I don't use them (UK banks - anyway they are more expensive) but instead use current accounts I have in Holland. One bank gives me a tiny machine which uses my card (must be present) and PIN code (I type the code to the machine). When I log in the server supplies a code which I put in the machine, the machine gives a code which I type into IE and the transaction is authenticated.
Another dutch bank uses something similar but much more basic. They supply me with a list of numbers. After logging in with user-password, I can get info but if I want to transfer I need one of the numbers from the sheet.
Both these are much more secure than the UK offerrings because they require multiple things all together before you can transfer. Obviously if I lose any of these physical things, it's unlikely whoever finds them will know the password and also I will hopefully notice - report the loss. And all this stuff is not exactly rocket-science. David.
Software author. (please edit my email addr. to prove you're not a dumb 'bot) Web Log Analyzer by Search Term
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Kybie GetEmAll - Make IE an offline browser
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Reply to
david
I bumped into this just now - pretty typical:
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Not a single mention of digital certificates, authentication systems or anything similar at all. Plenty of fear, confusion and doubt though.
Why?? It's not as if digital signatures and public key encryption are new technologies - they're decades old fer gawd's sake!
Jonathan
Reply to
Jonathan
"david" wrote in message news: snipped-for-privacy@news.teranews.com...
Arent some of the credit card companies coming out with a similar gizmo? Sure I read about that just this past week. main trouble is critical mass of users, and getting merchants to use it.
Reply to
Tumbleweed

Fortis Bank in Belgium do the same, given that you can transfer money to any account with this that is all well and good.
All this talk of UK banks surprises me though, I admit to only using the Bank of Scotland but I have to set up a mandate (print it out, sign it and post it back) before I can pay money out to any other account.
With Natwest and the like can you just transfer money out to anyone you want ? Seems crazy to me.
Andy
Reply to
me
With both systems you can just transfer money out to anyone you want. It's only the type of authentication that differs. It would be a lot easier to copy my signature than to access my account online.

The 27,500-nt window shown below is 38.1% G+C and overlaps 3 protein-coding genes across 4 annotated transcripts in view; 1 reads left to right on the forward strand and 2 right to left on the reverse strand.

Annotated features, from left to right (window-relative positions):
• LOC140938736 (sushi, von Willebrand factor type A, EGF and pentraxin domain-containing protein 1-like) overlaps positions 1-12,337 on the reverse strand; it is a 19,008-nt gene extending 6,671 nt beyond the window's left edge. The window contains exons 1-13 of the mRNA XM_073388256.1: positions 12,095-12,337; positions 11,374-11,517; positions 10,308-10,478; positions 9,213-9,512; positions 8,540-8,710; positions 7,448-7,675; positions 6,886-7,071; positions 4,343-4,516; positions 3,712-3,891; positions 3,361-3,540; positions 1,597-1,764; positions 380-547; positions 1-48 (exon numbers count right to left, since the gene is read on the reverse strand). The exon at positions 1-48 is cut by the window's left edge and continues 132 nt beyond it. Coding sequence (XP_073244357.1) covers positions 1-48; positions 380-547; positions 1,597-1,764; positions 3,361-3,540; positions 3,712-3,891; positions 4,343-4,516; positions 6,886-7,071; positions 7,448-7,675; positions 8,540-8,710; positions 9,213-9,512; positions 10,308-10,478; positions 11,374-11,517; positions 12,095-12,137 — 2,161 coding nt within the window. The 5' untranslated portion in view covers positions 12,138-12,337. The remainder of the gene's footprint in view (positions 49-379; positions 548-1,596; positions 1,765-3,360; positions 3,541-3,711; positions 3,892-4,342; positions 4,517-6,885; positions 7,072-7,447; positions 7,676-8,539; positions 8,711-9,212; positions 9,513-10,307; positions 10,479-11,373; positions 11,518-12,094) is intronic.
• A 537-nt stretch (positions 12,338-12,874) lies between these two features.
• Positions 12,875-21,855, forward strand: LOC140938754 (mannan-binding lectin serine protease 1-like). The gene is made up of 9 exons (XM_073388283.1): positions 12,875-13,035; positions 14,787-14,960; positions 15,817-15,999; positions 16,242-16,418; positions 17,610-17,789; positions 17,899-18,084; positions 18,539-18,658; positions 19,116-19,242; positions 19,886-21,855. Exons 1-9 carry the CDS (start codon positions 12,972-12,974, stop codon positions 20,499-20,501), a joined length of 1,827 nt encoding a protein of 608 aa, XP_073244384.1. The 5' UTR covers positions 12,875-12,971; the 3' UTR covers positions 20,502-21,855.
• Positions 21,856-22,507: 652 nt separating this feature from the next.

Reply to
Mike Barnes
Efforts to make online accounts harder for unauthorised access obviously have a down side of inconvenience, and in a crowded online banking marketplace, having a flexible, easy-to-use system is a good selling point.
For my part, I am perfectly happy that NatWest allows me to transfer money to anyone I want immediately. That's what I was looking for when I chose their system in fact. I am also confident that I can keep my passwords safe. I used to use a system of numbers with a bank as well, but they were time-limited, and applying for a new set was a big hassle.
My point was a wider one though: why is it that the issue of proving online identity isn't discussed more? More importantly, why aren't digital certificates and public key infrastructures used more widely given the concern about identity theft, passing off and other issues of fakery on the net?
Jonathan
"david" wrote in message news: snipped-for-privacy@news.teranews.com...
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Reply to
Jonathan

I can transfer to anyone immediately too, from RBS. Authentication involves logging in with an easy-to-remember 8-digit user id, together with a random-order selection of 3 digits from a 4-digit PIN. That lets you view the account, but to make extrernal transfers you need a 2nd step authorisation by giving 3 characters from a separate password.
They are in the process of merging the passwords and so there will be no need for 2nd level authorisation.
Good question. It seems PIN technology has been deemed good enough.
I suspect the government(s) are unkeen on strong encryption technology being widely used in civilian life. They doon't want snooping on us to become too difficult. We're all potential terrorists, drug dealers, and child molestors, after all.